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Stories from a seasoned screenwriter. Take heart! Your creative source is infinite and un-ending. Sometimes Hollywood just rips up the roadmap back to it. The bottom line is that Hollywood is not at all as bad as it sounds. Additionally, it's worse than you can imagine. Remember to pack a sense of humor.


I am a screenwriter living in Southern California. I've written screenplays for most of the Hollywood studios over the past 20 years. One of the uncredited writers of FANTASTIC FOUR, I wrote FIRE DOWN BELOW starring Steven Seagal, and the TV Movie 12:01 PM starring Martin Landau and MANEATER with Gary Busey. I have directed short films. I have written on numerous Hollywood studio assignments, some for big shot actors, some for small shot nobodies.

Tuesday, September 19, 2006

Let the work reveal itself

You've heard this before, but you've got to be in love with the process, as well as the product.

After I get a great idea, and sit down with my outline and figure out exactly what I'm going to do, that's when I really discover how little I know about my own idea.

Happens to me, anyway, just about every time.

Interestingly, my structure usually stays pretty much the same, usually 75%. But as the interior life of the piece goes from dough to diamonds - that's where the real brutality lies.

Because the only way I can let my idea out into the world is to write it out, over and over, until things start happening i never thought of.

I throw away first drafts and first passes as motivations that seemed to make sense in an outline don't play in scenes. Characters that were just glimpses of an idea, suddenly talk with more authority than my lead.

I used to take this as clear cut evidence that I had no idea what I was doing.

Now I realize that it's more like I'm being done to.

The way a seed grows from the inside out, so I find I have to write from the inside out, in that if I'm not wholly in my character's voice, or thoughts, it all pales anyway.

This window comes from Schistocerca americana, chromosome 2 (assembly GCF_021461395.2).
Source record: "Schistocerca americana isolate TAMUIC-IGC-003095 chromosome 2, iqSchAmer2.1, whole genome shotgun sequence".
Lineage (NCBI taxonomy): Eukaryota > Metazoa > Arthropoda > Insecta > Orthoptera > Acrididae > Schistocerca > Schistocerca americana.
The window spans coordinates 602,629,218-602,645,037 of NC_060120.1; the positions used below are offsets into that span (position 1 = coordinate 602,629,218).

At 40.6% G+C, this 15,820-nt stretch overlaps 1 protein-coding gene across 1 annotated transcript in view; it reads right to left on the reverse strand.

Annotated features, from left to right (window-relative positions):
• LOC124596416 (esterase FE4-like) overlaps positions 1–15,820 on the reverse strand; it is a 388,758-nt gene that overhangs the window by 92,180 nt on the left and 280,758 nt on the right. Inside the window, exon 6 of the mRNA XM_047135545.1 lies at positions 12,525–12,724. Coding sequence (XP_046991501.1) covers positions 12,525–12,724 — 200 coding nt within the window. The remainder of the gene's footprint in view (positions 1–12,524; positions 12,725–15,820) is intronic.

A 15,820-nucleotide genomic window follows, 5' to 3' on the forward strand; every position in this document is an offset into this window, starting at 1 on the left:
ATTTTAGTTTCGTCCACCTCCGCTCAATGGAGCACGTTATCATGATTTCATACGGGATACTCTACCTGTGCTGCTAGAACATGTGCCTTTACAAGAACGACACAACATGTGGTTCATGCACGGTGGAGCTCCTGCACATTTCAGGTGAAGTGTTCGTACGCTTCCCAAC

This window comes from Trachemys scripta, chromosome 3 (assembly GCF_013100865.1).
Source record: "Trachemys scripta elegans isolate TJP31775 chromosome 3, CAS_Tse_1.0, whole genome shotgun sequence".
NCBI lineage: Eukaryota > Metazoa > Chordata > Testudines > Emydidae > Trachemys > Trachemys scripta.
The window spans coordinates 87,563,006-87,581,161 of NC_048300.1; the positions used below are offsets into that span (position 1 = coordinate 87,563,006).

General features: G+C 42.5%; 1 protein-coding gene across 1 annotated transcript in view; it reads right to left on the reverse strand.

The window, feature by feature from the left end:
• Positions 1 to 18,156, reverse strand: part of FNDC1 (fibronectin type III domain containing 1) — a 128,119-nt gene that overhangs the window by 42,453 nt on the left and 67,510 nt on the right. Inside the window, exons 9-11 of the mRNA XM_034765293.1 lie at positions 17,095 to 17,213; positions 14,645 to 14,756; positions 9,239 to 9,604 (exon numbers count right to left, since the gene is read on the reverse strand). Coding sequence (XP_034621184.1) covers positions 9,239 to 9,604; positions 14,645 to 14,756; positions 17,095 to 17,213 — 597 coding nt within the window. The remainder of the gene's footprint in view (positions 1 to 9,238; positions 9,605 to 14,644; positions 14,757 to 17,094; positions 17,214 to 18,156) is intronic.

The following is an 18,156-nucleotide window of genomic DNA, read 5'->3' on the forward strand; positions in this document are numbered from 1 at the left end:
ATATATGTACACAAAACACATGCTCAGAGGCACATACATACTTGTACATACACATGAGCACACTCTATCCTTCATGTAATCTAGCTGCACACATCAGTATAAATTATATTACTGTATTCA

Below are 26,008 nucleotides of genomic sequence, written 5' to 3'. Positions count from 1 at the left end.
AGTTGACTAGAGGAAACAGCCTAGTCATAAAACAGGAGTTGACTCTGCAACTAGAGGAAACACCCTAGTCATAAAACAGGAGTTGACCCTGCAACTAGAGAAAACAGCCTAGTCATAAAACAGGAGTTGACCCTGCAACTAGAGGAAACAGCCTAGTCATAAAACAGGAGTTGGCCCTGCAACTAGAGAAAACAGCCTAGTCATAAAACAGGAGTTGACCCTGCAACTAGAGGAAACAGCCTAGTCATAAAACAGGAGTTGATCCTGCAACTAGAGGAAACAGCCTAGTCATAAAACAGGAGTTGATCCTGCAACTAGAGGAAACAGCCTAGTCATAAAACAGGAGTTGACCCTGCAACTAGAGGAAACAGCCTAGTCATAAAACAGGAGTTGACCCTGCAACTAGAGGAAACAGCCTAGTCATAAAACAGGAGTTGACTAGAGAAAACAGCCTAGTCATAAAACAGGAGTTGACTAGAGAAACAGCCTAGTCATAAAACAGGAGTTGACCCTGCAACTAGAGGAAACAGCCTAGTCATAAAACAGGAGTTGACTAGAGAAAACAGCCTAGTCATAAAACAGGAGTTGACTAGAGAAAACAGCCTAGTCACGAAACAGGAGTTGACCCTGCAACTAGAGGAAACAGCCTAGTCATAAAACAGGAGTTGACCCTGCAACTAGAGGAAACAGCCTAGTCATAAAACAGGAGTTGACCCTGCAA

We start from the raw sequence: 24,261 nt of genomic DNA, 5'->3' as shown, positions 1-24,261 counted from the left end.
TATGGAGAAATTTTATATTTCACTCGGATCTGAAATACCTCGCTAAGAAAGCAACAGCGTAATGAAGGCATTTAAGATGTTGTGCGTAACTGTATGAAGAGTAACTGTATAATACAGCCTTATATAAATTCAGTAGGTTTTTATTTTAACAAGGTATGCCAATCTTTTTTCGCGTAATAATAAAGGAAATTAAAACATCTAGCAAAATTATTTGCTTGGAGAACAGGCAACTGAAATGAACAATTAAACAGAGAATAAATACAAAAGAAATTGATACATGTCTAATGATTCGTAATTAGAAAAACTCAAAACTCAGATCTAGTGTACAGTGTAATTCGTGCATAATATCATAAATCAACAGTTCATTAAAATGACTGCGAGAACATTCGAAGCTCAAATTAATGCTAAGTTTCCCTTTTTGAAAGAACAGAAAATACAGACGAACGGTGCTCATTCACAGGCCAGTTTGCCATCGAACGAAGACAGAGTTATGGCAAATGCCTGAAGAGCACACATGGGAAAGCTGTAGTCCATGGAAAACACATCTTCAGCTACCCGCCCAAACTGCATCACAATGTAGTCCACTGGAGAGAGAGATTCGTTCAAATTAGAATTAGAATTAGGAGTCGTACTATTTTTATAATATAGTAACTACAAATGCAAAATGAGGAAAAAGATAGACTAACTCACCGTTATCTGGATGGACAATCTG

And something cool plotwise that worked mindfully in the outline - may not make sense once a character locks in tighter than I expected.

That's how I know I'm writing something worth while. When it begins to reveal an emotional solidity, an undeniable reality that seems as real as memory.

Let the work reveal itself even if it shies from away from first thoughts. It may be leading you to it's best self.

If you're re-writing, and are assigned to keep your structure, find this in the inner landscape of the characters. Let their inner lives reveal things that make the spaces you are in make a deeper sense in their story.

Remember how loss connects us to a place, fills us with doubt, haunts our lives, creates the need for redemption or rebirth.

How does that reveal itself in your story?


Blogger Dante Kleinberg said...

Craziest deviation from an outline is when I was re-writing my novel, starting from nothing again as if it were the first time I wrote it, and ended up cutting out a character only seconds before his big introduction scene. There I was, right about to type his name, when I realized his function to the overall plot could be done simpler and easier interally within the protagonist.

That was nuts. That's when I realized all bets were off.

Wednesday, September 20, 2006  
Blogger Philip Morton said...

Dante: Great story! Of course one of my favorites is M. Night Shyamalan telling that it was on his 14tth (?) draft of the Sixth Sense that he realized it would be better if the psychologist were already dead and a ghost.

Wednesday, September 20, 2006  
Blogger wcdixon said...

Excellent post and welcome back...sorry about your computer mishaps...

Thursday, September 21, 2006  
Blogger Mystery Man said...

Great post. You and I are SO different. Hehehe... My writing's never been exploratory. There's nothing wrong with that. I just prefer to know where I'm going. So, let's see, first I tinker endlessly with an outline, create character development sheets, research, work on the outline some more, more research, develop the voice of the characters in the character development sheet, write out all the scenes, add characters, and then add dialogue.

That's such a routine for me now, I don't know any other way of doing it.

Loved the comment about loss and rebirth.


Saturday, September 23, 2006  
Blogger Philip Morton said...

Mystery: yes, everyone has their process. I've done both - though never go too deep into research, perhaps because I've never written anything historical that needed exact facts. Otherwise my experience in the research of characters has been that as definite as my dossier on them may be, I inevitably find they change in the script and become their own thing, requiring adjustments to their history and perhaps even the way they talk. So I tend to beat out structure (where we are the same) - get a sense of characters energies and needs - and just start writing.

Saturday, September 23, 2006  
Blogger Chesher Cat said...

My best reveals come when I get out of the way. When I've developed the story to the point where the characters tell me where they need to go. And when I let them lead they give me little nuggets I hadn't thought of that add layers and richness to the story. And an extra shot of authenticity.

Saturday, September 23, 2006  

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